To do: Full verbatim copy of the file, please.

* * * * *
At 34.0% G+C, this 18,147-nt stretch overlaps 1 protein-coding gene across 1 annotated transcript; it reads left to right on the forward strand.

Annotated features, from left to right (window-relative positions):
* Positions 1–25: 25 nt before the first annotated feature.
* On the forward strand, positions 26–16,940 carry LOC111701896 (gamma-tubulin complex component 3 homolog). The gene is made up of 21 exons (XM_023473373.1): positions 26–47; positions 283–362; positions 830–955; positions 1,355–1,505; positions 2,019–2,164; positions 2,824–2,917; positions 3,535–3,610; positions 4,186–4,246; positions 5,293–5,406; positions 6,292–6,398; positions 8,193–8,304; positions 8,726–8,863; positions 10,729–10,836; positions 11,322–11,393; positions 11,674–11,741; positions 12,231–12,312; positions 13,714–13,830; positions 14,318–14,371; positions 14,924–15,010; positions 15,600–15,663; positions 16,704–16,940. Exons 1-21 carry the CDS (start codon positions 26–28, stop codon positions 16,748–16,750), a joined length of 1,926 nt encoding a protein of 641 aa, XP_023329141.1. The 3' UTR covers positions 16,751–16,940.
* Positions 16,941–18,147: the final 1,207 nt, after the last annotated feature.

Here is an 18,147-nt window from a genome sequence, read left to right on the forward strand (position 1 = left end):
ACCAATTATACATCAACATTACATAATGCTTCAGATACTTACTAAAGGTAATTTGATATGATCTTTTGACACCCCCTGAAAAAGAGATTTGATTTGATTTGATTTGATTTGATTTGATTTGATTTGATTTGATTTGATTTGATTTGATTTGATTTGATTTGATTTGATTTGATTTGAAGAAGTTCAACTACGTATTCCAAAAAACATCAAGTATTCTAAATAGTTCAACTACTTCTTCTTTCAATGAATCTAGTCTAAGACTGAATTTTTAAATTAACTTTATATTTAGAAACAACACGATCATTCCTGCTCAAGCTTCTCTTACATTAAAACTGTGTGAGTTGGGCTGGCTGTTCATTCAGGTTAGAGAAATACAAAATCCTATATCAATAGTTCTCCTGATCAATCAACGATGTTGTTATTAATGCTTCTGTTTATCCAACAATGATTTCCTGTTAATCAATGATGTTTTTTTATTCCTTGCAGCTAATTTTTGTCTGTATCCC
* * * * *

At 34.0% G+C, this 18,147-nt stretch overlaps 1 protein-coding gene across 1 annotated transcript; it reads left to right on the forward strand.

Annotated features, from left to right (window-relative positions):
* Positions 1–25: 25 nt before the first annotated feature.
* On the forward strand, positions 26–16,940 carry LOC111701896 (gamma-tubulin complex component 3 homolog). The gene is made up of 21 exons (XM_023473373.1): positions 26–47; positions 283–362; positions 830–955; positions 1,355–1,505; positions 2,019–2,164; positions 2,824–2,917; positions 3,535–3,610; positions 4,186–4,246; positions 5,293–5,406; positions 6,292–6,398; positions 8,193–8,304; positions 8,726–8,863; positions 10,729–10,836; positions 11,322–11,393; positions 11,674–11,741; positions 12,231–12,312; positions 13,714–13,830; positions 14,318–14,371; positions 14,924–15,010; positions 15,600–15,663; positions 16,704–16,940. Exons 1-21 carry the CDS (start codon positions 26–28, stop codon positions 16,748–16,750), a joined length of 1,926 nt encoding a protein of 641 aa, XP_023329141.1. The 3' UTR covers positions 16,751–16,940.
* Positions 16,941–18,147: the final 1,207 nt, after the last annotated feature.

Here is an 18,147-nt window from a genome sequence, read left to right on the forward strand (position 1 = left end):
ACCAATTATACATCAACATTACATAATGCTTCAGATACTTACTAAAGGTAATTTGATATGATCTTTTGACACCCCCTGAAAAAGAGATTTGATTTGATTTGATTTGATTTGATTTGATTTGATTTGATTTGATTTGATTTGATTTGATTTGATTTGATTTGATTTGATTTGATTTGAAGAAGTTCAACTACGTATTCCAAAAAACATCAAGTATTCTAAATAGTTCAACTACTTCTTCTTTCAATGAATCTAGTCTAAGACTGAATTTTTAAATTAACTTTATATTTAGAAACAACACGATCATTCCTGCTCAAGCTTCTCTTACATTAAAACTGTGTGAGTTGGGCTGGCTGTTCATTCAGGTTAGAGAAATACAAAATCCTATATCAATAGTTCTCCTGATCAATCAACGATGTTGTTATTAATGCTTCTGTTTATCCAACAATGATTTCCTGTTAATCAATGATGTTTTTTTATTCCTTGCAGCTAATTTTTGTCTGTATCCC